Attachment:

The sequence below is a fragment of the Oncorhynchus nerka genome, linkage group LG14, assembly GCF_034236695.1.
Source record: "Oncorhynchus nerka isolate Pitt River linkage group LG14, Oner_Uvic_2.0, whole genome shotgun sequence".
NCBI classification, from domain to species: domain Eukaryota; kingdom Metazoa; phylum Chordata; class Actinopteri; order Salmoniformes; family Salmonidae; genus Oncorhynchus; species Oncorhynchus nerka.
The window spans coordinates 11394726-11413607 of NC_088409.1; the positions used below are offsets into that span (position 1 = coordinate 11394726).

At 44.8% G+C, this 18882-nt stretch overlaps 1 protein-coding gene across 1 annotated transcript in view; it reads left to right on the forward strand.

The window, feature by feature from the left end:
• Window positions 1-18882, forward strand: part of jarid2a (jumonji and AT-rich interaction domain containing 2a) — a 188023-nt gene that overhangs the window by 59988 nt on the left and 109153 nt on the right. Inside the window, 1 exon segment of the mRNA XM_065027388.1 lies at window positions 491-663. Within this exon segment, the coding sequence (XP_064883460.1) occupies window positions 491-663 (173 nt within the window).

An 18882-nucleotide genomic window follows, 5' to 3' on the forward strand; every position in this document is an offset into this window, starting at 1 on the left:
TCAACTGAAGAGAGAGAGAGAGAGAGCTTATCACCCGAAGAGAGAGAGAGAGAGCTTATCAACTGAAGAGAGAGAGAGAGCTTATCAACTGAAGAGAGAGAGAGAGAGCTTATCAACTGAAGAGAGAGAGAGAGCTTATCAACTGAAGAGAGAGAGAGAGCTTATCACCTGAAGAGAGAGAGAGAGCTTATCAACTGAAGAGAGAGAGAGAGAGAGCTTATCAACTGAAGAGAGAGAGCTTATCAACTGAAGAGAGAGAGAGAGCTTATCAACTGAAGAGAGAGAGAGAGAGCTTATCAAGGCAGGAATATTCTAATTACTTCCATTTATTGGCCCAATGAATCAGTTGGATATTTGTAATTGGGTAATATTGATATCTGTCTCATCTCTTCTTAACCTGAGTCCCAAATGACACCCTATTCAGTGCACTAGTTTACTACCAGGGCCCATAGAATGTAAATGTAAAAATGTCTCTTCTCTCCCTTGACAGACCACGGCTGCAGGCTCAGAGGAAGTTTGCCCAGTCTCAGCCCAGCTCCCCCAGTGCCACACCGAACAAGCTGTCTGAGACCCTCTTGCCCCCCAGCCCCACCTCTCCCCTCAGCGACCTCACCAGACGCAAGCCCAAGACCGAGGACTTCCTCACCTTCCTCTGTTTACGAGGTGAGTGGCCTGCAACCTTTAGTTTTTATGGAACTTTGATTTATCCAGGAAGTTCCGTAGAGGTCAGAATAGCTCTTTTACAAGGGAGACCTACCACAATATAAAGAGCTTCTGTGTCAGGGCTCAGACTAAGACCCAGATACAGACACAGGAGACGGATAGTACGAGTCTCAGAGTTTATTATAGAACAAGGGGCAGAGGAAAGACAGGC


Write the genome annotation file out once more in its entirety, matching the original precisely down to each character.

The sequence below is a fragment of the Oncorhynchus nerka genome, linkage group LG14, assembly GCF_034236695.1.
Source record: "Oncorhynchus nerka isolate Pitt River linkage group LG14, Oner_Uvic_2.0, whole genome shotgun sequence".
NCBI classification, from domain to species: domain Eukaryota; kingdom Metazoa; phylum Chordata; class Actinopteri; order Salmoniformes; family Salmonidae; genus Oncorhynchus; species Oncorhynchus nerka.
The window spans coordinates 11394726-11413607 of NC_088409.1; the positions used below are offsets into that span (position 1 = coordinate 11394726).

At 44.8% G+C, this 18882-nt stretch overlaps 1 protein-coding gene across 1 annotated transcript in view; it reads left to right on the forward strand.

The window, feature by feature from the left end:
• Window positions 1-18882, forward strand: part of jarid2a (jumonji and AT-rich interaction domain containing 2a) — a 188023-nt gene that overhangs the window by 59988 nt on the left and 109153 nt on the right. Inside the window, 1 exon segment of the mRNA XM_065027388.1 lies at window positions 491-663. Within this exon segment, the coding sequence (XP_064883460.1) occupies window positions 491-663 (173 nt within the window).

An 18882-nucleotide genomic window follows, 5' to 3' on the forward strand; every position in this document is an offset into this window, starting at 1 on the left:
TCAACTGAAGAGAGAGAGAGAGAGAGCTTATCACCCGAAGAGAGAGAGAGAGAGCTTATCAACTGAAGAGAGAGAGAGAGCTTATCAACTGAAGAGAGAGAGAGAGAGCTTATCAACTGAAGAGAGAGAGAGAGCTTATCAACTGAAGAGAGAGAGAGAGCTTATCACCTGAAGAGAGAGAGAGAGCTTATCAACTGAAGAGAGAGAGAGAGAGAGCTTATCAACTGAAGAGAGAGAGCTTATCAACTGAAGAGAGAGAGAGAGCTTATCAACTGAAGAGAGAGAGAGAGAGCTTATCAAGGCAGGAATATTCTAATTACTTCCATTTATTGGCCCAATGAATCAGTTGGATATTTGTAATTGGGTAATATTGATATCTGTCTCATCTCTTCTTAACCTGAGTCCCAAATGACACCCTATTCAGTGCACTAGTTTACTACCAGGGCCCATAGAATGTAAATGTAAAAATGTCTCTTCTCTCCCTTGACAGACCACGGCTGCAGGCTCAGAGGAAGTTTGCCCAGTCTCAGCCCAGCTCCCCCAGTGCCACACCGAACAAGCTGTCTGAGACCCTCTTGCCCCCCAGCCCCACCTCTCCCCTCAGCGACCTCACCAGACGCAAGCCCAAGACCGAGGACTTCCTCACCTTCCTCTGTTTACGAGGTGAGTGGCCTGCAACCTTTAGTTTTTATGGAACTTTGATTTATCCAGGAAGTTCCGTAGAGGTCAGAATAGCTCTTTTACAAGGGAGACCTACCACAATATAAAGAGCTTCTGTGTCAGGGCTCAGACTAAGACCCAGATACAGACACAGGAGACGGATAGTACGAGTCTCAGAGTTTATTATAGAACAAGGGGCAGAGGAAAGACAGGC